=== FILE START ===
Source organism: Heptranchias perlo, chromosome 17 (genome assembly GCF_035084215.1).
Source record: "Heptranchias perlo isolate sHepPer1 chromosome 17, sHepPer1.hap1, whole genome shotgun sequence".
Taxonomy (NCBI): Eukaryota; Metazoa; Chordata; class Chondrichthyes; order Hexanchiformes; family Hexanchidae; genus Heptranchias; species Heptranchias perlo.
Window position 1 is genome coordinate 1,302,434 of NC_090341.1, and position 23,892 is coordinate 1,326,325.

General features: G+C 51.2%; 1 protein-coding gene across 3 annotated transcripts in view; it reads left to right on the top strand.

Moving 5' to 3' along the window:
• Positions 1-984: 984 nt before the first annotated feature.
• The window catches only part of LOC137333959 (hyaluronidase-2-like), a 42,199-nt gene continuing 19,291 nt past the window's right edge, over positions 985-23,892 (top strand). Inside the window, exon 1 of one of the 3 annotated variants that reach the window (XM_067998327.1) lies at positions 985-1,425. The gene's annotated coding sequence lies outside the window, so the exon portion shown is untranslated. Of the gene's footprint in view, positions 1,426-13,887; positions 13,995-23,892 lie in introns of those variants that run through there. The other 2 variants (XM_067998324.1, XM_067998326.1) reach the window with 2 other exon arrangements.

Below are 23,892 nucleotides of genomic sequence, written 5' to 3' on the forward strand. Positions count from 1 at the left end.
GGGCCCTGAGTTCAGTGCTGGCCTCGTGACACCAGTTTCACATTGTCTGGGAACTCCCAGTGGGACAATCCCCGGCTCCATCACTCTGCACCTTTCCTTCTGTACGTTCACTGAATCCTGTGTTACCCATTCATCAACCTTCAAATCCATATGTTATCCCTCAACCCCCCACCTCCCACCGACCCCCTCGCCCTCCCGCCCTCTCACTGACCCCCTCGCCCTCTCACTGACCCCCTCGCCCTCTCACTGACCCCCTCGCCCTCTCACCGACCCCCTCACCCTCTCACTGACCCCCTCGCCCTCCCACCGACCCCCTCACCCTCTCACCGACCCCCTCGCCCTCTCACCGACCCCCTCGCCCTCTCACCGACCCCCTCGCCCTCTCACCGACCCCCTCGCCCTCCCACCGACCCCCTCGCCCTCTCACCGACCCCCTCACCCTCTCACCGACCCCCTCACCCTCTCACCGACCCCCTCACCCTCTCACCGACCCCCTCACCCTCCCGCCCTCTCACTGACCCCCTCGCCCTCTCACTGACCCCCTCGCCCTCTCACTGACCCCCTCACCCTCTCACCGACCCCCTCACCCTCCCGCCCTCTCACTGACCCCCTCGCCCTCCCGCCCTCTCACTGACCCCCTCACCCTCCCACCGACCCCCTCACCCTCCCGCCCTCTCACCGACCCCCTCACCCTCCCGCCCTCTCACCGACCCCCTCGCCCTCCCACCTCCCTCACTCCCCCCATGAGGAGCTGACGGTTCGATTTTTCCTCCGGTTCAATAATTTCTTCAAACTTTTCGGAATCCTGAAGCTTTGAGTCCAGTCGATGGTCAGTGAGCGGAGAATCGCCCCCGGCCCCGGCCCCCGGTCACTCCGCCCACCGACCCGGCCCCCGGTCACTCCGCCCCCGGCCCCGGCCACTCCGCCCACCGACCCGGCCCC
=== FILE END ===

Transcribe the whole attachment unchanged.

Source organism: Heptranchias perlo, chromosome 17 (genome assembly GCF_035084215.1).
Source record: "Heptranchias perlo isolate sHepPer1 chromosome 17, sHepPer1.hap1, whole genome shotgun sequence".
Taxonomy (NCBI): Eukaryota; Metazoa; Chordata; class Chondrichthyes; order Hexanchiformes; family Hexanchidae; genus Heptranchias; species Heptranchias perlo.
Window position 1 is genome coordinate 1,302,434 of NC_090341.1, and position 23,892 is coordinate 1,326,325.

General features: G+C 51.2%; 1 protein-coding gene across 3 annotated transcripts in view; it reads left to right on the top strand.

Moving 5' to 3' along the window:
• Positions 1-984: 984 nt before the first annotated feature.
• The window catches only part of LOC137333959 (hyaluronidase-2-like), a 42,199-nt gene continuing 19,291 nt past the window's right edge, over positions 985-23,892 (top strand). Inside the window, exon 1 of one of the 3 annotated variants that reach the window (XM_067998327.1) lies at positions 985-1,425. The gene's annotated coding sequence lies outside the window, so the exon portion shown is untranslated. Of the gene's footprint in view, positions 1,426-13,887; positions 13,995-23,892 lie in introns of those variants that run through there. The other 2 variants (XM_067998324.1, XM_067998326.1) reach the window with 2 other exon arrangements.

Below are 23,892 nucleotides of genomic sequence, written 5' to 3' on the forward strand. Positions count from 1 at the left end.
GGGCCCTGAGTTCAGTGCTGGCCTCGTGACACCAGTTTCACATTGTCTGGGAACTCCCAGTGGGACAATCCCCGGCTCCATCACTCTGCACCTTTCCTTCTGTACGTTCACTGAATCCTGTGTTACCCATTCATCAACCTTCAAATCCATATGTTATCCCTCAACCCCCCACCTCCCACCGACCCCCTCGCCCTCCCGCCCTCTCACTGACCCCCTCGCCCTCTCACTGACCCCCTCGCCCTCTCACTGACCCCCTCGCCCTCTCACCGACCCCCTCACCCTCTCACTGACCCCCTCGCCCTCCCACCGACCCCCTCACCCTCTCACCGACCCCCTCGCCCTCTCACCGACCCCCTCGCCCTCTCACCGACCCCCTCGCCCTCTCACCGACCCCCTCGCCCTCCCACCGACCCCCTCGCCCTCTCACCGACCCCCTCACCCTCTCACCGACCCCCTCACCCTCTCACCGACCCCCTCACCCTCTCACCGACCCCCTCACCCTCCCGCCCTCTCACTGACCCCCTCGCCCTCTCACTGACCCCCTCGCCCTCTCACTGACCCCCTCACCCTCTCACCGACCCCCTCACCCTCCCGCCCTCTCACTGACCCCCTCGCCCTCCCGCCCTCTCACTGACCCCCTCACCCTCCCACCGACCCCCTCACCCTCCCGCCCTCTCACCGACCCCCTCACCCTCCCGCCCTCTCACCGACCCCCTCGCCCTCCCACCTCCCTCACTCCCCCCATGAGGAGCTGACGGTTCGATTTTTCCTCCGGTTCAATAATTTCTTCAAACTTTTCGGAATCCTGAAGCTTTGAGTCCAGTCGATGGTCAGTGAGCGGAGAATCGCCCCCGGCCCCGGCCCCCGGTCACTCCGCCCACCGACCCGGCCCCCGGTCACTCCGCCCCCGGCCCCGGCCACTCCGCCCACCGACCCGGCCCC